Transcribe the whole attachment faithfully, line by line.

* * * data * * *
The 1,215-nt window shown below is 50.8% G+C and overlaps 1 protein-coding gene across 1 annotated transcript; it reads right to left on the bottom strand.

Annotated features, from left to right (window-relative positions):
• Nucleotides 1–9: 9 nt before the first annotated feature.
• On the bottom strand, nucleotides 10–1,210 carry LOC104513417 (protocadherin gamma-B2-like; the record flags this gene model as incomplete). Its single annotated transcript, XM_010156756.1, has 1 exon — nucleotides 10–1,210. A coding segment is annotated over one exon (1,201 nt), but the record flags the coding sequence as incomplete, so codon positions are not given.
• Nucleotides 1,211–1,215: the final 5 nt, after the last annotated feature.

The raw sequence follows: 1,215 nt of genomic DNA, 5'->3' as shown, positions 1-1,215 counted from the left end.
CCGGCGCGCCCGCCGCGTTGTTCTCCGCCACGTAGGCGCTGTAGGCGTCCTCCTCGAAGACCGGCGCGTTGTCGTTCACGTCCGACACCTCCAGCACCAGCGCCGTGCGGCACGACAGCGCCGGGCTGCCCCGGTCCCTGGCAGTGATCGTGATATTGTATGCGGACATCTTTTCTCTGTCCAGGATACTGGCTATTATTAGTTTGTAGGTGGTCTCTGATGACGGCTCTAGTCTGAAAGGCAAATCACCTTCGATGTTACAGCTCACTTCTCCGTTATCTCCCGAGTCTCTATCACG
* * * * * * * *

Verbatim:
The 1,215-nt window shown below is 50.8% G+C and overlaps 1 protein-coding gene across 1 annotated transcript; it reads right to left on the bottom strand.

Annotated features, from left to right (window-relative positions):
• Nucleotides 1–9: 9 nt before the first annotated feature.
• On the bottom strand, nucleotides 10–1,210 carry LOC104513417 (protocadherin gamma-B2-like; the record flags this gene model as incomplete). Its single annotated transcript, XM_010156756.1, has 1 exon — nucleotides 10–1,210. A coding segment is annotated over one exon (1,201 nt), but the record flags the coding sequence as incomplete, so codon positions are not given.
• Nucleotides 1,211–1,215: the final 5 nt, after the last annotated feature.

The raw sequence follows: 1,215 nt of genomic DNA, 5'->3' as shown, positions 1-1,215 counted from the left end.
CCGGCGCGCCCGCCGCGTTGTTCTCCGCCACGTAGGCGCTGTAGGCGTCCTCCTCGAAGACCGGCGCGTTGTCGTTCACGTCCGACACCTCCAGCACCAGCGCCGTGCGGCACGACAGCGCCGGGCTGCCCCGGTCCCTGGCAGTGATCGTGATATTGTATGCGGACATCTTTTCTCTGTCCAGGATACTGGCTATTATTAGTTTGTAGGTGGTCTCTGATGACGGCTCTAGTCTGAAAGGCAAATCACCTTCGATGTTACAGCTCACTTCTCCGTTATCTCCCGAGTCTCTATCACG